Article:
The Fourth Department determined no notice of claim need be filed in an action by an inmate against the county sheriff. The court further determined the sheriff has a duty to keep prisoners safe, the sheriff can be liable for negligently training and supervising deputies who work at the jail, and the factual question whether the sheriff is entitled to governmental immunity could not be decided at the pleading stage:
Service of a notice of claim upon a public corporation is not required for an action against a county officer, appointee, or employee unless the county “has a statutory obligation to indemnify such person under [the General Municipal Law] or any other provision of law” (General Municipal Law § 50-e  [b]) and, here, Erie County has no statutory obligation to indemnify defendant. Plaintiff “was not required to file a notice of claim naming [defendant] in his official capacity prior to commencing” an action against defendant … .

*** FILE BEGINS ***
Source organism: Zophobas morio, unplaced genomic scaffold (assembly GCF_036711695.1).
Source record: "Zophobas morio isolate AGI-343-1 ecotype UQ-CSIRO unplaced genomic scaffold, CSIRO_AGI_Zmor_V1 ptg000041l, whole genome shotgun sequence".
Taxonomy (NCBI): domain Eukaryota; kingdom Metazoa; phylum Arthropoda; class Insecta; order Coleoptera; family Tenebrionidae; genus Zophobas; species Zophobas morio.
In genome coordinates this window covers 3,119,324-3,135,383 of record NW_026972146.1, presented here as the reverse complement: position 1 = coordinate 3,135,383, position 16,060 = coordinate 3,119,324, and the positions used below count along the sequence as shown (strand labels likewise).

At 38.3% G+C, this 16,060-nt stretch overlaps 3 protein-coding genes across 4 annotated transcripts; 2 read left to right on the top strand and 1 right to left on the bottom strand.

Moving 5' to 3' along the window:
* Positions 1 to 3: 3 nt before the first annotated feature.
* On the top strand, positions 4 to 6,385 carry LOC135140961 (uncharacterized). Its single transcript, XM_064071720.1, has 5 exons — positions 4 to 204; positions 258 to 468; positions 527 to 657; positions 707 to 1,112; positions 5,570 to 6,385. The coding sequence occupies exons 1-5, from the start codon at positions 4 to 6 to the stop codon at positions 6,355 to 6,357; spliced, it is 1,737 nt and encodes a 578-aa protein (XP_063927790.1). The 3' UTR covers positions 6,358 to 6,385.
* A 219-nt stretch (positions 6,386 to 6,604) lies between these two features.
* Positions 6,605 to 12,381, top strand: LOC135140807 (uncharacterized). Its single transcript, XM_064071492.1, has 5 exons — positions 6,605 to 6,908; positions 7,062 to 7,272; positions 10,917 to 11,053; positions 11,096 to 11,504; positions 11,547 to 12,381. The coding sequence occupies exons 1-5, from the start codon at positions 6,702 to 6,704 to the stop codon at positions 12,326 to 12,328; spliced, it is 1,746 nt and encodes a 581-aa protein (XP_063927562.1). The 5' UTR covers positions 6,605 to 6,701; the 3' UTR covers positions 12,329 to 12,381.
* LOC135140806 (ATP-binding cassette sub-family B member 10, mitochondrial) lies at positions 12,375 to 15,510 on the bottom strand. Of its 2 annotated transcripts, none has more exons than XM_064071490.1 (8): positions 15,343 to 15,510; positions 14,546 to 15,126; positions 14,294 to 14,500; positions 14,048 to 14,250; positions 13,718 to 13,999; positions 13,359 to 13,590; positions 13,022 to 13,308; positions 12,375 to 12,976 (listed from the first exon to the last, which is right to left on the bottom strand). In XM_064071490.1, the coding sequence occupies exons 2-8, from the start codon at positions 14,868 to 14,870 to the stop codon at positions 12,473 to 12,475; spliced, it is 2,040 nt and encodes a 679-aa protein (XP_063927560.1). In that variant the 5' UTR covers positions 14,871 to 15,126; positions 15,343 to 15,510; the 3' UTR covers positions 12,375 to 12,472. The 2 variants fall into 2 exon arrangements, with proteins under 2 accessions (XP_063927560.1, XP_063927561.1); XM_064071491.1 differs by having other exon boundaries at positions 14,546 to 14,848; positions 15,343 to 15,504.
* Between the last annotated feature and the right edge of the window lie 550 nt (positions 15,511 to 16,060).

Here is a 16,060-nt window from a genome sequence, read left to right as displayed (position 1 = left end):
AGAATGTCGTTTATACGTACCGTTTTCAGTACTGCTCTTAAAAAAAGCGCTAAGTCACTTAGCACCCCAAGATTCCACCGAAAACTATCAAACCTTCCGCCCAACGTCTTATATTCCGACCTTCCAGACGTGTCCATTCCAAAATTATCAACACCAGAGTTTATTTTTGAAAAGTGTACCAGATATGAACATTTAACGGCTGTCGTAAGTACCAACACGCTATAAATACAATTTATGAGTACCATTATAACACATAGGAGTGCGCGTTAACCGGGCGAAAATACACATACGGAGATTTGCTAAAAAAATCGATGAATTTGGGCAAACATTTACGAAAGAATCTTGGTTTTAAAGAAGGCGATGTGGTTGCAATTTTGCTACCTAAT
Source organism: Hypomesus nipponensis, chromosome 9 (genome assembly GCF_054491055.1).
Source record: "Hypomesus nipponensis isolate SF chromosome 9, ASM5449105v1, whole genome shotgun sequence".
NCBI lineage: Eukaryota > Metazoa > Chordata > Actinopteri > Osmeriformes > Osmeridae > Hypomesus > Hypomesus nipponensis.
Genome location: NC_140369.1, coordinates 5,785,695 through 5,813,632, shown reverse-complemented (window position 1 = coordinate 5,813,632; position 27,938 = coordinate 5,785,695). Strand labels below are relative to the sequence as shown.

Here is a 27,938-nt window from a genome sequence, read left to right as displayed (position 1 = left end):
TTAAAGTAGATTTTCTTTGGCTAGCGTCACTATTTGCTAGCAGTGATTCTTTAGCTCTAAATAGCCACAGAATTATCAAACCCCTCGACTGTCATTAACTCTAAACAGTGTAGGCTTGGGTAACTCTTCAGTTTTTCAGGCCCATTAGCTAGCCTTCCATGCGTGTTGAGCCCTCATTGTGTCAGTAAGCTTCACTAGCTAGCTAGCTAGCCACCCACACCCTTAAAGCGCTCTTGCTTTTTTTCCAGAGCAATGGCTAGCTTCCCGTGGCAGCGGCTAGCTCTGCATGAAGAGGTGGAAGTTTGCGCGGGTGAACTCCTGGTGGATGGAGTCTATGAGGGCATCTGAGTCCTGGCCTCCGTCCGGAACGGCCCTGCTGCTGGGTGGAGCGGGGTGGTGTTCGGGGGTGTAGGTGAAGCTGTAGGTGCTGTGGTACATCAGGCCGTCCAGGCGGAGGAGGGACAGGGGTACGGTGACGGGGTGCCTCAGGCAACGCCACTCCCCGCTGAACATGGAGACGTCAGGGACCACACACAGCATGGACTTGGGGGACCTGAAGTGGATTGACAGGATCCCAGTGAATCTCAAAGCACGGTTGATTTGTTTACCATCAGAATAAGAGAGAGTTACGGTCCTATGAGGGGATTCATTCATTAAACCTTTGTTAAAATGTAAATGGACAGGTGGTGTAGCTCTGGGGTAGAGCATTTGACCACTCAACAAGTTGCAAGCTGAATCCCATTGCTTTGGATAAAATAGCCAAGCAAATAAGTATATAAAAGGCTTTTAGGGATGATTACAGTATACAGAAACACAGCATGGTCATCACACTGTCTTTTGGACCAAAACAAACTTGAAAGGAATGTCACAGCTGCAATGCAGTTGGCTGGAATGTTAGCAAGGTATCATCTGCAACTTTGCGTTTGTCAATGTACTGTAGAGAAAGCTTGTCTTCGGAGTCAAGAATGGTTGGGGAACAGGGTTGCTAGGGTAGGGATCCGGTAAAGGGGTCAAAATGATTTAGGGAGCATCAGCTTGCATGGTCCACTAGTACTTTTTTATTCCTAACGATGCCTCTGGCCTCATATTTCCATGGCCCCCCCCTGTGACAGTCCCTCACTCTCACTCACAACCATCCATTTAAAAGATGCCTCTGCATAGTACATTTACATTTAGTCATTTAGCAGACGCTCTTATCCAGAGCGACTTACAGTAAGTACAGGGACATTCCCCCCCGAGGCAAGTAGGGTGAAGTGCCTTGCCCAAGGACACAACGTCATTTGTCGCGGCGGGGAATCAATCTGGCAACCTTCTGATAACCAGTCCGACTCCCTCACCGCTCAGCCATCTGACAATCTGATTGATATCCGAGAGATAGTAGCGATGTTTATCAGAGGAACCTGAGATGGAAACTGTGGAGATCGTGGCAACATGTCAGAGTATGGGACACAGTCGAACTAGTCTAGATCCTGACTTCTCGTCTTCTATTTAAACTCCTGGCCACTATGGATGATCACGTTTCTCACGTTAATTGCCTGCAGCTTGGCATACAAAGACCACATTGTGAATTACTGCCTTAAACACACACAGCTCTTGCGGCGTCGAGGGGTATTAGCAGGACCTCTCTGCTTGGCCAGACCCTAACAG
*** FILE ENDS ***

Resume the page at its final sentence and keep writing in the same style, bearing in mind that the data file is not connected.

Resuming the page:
We further conclude that the court erred in determining that defendant owed no duty of care to plaintiff. Pursuant to Correction Law § 500-c, a sheriff has a “duty to receive and safely keep’ prisoners in the jail over which he has custody” …, and plaintiff’s first cause of action is based on an alleged violation of that duty to him. A sheriff may also be held liable for negligent training and supervision of the deputy sheriffs who worked in the jail …, which forms the basis of plaintiff’s second cause of action.
We reject defendant’s contention that the court properly determined that he is immune from liability because his alleged negligence arises from discretionary acts for which he is entitled to governmental immunity. In the context of this CPLR 3211 motion, the issue whether defendant’s alleged acts of negligence “were discretionary and thus immune from liability is a factual question which cannot be determined at the pleading stage’ ” … . Villar v Howard, 2015 NY Slip Op 02232, 4th Dept 3-20-15